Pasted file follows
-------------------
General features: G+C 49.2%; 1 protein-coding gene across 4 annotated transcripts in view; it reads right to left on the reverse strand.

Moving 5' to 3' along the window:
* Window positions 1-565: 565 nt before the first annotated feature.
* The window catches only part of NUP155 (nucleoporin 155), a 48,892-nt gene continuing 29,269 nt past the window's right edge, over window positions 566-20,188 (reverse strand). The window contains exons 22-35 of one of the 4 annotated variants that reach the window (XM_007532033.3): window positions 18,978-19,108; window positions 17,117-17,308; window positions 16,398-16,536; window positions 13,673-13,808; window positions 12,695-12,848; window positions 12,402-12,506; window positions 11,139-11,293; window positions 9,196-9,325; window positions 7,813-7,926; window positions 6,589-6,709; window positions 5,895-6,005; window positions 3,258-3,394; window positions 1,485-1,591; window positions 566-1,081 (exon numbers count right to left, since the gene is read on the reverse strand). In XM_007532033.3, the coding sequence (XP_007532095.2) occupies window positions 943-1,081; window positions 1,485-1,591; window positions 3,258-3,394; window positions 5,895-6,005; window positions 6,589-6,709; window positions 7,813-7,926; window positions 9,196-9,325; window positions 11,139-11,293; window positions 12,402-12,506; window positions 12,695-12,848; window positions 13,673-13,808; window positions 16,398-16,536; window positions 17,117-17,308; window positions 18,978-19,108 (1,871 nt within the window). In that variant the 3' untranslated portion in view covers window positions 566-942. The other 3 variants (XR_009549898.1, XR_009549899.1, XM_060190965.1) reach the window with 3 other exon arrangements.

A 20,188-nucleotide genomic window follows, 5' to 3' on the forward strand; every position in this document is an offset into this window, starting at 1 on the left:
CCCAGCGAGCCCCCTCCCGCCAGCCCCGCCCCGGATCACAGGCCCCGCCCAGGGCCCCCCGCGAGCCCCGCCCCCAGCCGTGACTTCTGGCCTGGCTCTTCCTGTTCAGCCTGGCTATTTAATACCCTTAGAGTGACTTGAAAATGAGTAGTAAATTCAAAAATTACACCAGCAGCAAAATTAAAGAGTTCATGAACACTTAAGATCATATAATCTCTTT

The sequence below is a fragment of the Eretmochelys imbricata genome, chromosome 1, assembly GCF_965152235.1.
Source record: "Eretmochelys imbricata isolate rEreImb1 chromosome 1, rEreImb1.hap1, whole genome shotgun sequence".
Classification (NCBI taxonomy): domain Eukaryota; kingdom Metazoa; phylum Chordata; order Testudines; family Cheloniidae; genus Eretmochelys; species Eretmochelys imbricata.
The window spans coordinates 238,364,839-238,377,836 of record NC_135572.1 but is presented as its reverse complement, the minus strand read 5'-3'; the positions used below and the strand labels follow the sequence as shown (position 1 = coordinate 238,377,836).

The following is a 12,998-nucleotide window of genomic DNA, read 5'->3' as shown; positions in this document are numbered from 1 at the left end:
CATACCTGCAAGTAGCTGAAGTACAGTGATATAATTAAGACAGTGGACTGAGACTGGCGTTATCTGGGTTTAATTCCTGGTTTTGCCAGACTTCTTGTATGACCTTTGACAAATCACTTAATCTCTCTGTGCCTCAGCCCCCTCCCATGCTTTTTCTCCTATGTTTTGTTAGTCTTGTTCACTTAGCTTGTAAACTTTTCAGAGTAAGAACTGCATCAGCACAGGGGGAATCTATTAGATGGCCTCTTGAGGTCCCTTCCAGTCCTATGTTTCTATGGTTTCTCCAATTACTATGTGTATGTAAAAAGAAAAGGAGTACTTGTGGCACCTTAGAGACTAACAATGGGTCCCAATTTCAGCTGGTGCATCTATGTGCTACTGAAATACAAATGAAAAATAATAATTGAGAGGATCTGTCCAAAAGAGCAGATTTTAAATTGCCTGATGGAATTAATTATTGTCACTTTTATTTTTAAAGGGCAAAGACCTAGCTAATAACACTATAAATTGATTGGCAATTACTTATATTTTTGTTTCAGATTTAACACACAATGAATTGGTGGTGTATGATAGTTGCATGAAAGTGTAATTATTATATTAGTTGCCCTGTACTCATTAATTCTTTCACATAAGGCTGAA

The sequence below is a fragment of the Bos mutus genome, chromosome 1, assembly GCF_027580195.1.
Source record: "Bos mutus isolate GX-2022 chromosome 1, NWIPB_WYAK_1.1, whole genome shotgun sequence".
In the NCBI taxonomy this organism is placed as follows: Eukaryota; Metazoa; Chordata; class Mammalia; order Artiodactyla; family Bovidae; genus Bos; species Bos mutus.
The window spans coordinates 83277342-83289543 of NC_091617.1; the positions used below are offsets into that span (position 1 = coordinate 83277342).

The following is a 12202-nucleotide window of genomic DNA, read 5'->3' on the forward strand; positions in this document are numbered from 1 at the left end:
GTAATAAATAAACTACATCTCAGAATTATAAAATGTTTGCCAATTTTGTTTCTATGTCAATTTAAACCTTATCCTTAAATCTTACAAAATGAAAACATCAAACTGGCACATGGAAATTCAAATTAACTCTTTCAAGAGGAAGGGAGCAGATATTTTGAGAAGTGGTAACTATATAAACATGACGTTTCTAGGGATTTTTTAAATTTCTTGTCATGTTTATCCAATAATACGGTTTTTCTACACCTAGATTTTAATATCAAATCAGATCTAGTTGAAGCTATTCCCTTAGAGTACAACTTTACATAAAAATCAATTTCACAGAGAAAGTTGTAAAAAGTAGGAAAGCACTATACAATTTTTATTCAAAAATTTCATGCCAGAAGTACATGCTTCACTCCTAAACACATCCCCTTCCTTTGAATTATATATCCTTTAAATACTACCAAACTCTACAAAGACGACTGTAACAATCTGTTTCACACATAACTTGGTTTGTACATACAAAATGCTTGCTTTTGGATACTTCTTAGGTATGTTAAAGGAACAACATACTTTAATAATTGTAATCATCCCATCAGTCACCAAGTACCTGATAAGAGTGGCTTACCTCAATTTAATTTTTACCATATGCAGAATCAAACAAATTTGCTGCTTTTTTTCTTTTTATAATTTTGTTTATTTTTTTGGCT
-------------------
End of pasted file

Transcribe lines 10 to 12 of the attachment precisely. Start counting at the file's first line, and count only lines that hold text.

The window spans coordinates 238,364,839-238,377,836 of record NC_135572.1 but is presented as its reverse complement, the minus strand read 5'-3'; the positions used below and the strand labels follow the sequence as shown (position 1 = coordinate 238,377,836).

The following is a 12,998-nucleotide window of genomic DNA, read 5'->3' as shown; positions in this document are numbered from 1 at the left end:
CATACCTGCAAGTAGCTGAAGTACAGTGATATAATTAAGACAGTGGACTGAGACTGGCGTTATCTGGGTTTAATTCCTGGTTTTGCCAGACTTCTTGTATGACCTTTGACAAATCACTTAATCTCTCTGTGCCTCAGCCCCCTCCCATGCTTTTTCTCCTATGTTTTGTTAGTCTTGTTCACTTAGCTTGTAAACTTTTCAGAGTAAGAACTGCATCAGCACAGGGGGAATCTATTAGATGGCCTCTTGAGGTCCCTTCCAGTCCTATGTTTCTATGGTTTCTCCAATTACTATGTGTATGTAAAAAGAAAAGGAGTACTTGTGGCACCTTAGAGACTAACAATGGGTCCCAATTTCAGCTGGTGCATCTATGTGCTACTGAAATACAAATGAAAAATAATAATTGAGAGGATCTGTCCAAAAGAGCAGATTTTAAATTGCCTGATGGAATTAATTATTGTCACTTTTATTTTTAAAGGGCAAAGACCTAGCTAATAACACTATAAATTGATTGGCAATTACTTATATTTTTGTTTCAGATTTAACACACAATGAATTGGTGGTGTATGATAGTTGCATGAAAGTGTAATTATTATATTAGTTGCCCTGTACTCATTAATTCTTTCACATAAGGCTGAA